This blend mode does comparatively more complex task. If you paint an area with a color that is darker than neutral gray, the resultant area will be darker. But if you paint an area that is lighter than neutral gray, the resultant area will not show any effect. In short, it only darkens the image.
Refer Fig. 6.6 for more clarification. I have painted the baby’s cloth with a color that is darker than neutral gray color. So the resultant color is a darker shade of gray. In Adobe’s words: Looks at the color information in each channel and multiplies the base color by the blend color. The result color is always a darker color. Multiplying any color with black produces black. Multiplying any color with white leaves the color unchanged. When you’re painting with a color other than black or white, successive strokes with a painting tool produce progressively darker colors. The effect is similar to drawing on the image with multiple marking pens.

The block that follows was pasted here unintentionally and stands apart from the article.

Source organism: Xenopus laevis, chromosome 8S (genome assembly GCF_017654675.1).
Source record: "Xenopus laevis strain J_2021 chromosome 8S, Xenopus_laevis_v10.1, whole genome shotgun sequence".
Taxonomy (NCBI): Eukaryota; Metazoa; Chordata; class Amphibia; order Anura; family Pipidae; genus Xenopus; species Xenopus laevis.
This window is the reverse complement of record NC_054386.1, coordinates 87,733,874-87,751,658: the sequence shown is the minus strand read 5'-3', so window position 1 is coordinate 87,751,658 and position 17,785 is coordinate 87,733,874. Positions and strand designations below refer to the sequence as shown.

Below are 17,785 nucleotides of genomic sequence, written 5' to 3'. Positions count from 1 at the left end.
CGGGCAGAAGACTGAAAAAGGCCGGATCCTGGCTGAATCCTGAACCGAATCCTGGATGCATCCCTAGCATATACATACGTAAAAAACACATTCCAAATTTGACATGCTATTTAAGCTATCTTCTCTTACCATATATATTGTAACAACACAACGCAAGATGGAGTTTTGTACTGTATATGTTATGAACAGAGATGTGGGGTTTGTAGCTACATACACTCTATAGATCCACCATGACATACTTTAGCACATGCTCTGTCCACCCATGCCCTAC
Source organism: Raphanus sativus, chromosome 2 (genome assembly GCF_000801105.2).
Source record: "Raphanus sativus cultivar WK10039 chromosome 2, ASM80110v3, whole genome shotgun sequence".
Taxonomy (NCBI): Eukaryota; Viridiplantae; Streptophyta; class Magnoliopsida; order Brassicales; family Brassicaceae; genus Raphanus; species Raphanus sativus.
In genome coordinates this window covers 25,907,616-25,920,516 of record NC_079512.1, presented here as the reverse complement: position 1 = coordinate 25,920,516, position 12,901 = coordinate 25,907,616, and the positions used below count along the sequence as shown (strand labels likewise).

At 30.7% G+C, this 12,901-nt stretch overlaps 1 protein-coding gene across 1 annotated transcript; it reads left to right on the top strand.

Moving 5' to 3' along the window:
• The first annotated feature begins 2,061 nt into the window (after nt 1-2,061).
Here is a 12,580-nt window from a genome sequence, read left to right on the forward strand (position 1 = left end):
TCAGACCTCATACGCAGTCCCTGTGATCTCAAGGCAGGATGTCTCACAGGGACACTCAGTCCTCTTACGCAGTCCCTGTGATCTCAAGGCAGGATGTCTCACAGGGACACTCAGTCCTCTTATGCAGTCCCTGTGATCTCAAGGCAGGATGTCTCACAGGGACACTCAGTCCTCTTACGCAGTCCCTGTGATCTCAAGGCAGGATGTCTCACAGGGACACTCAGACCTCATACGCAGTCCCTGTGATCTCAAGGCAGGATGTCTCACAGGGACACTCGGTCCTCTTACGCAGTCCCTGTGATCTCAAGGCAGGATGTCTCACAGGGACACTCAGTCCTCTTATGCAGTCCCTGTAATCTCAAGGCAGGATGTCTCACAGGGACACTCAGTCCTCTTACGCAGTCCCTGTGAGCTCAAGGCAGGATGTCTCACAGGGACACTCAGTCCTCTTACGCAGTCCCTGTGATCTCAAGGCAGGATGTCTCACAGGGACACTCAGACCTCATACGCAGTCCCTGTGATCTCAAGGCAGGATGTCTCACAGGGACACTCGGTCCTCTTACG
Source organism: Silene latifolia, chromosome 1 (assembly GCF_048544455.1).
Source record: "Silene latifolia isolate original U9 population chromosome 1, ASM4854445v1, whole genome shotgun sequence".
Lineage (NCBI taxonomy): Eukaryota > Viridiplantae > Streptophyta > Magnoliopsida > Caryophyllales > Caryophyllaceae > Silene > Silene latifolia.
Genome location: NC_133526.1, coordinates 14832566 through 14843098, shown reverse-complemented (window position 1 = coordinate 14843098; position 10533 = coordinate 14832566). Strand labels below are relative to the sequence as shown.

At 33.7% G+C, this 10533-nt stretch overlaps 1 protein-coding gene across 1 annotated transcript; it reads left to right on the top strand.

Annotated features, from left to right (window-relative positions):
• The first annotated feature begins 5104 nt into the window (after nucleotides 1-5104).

5: Color Burn
Works same as Multiply blend mode, the only thing different here is that it results in greater contrast.
In Adobe’s words: Looks at the color information in each channel and darkens the base color to reflect the blend color by increasing the contrast between the two. Blending with white produces no change.
6: Linear Burn
Works same as Multiply blend mode, the only difference here is that it dims the brightness.
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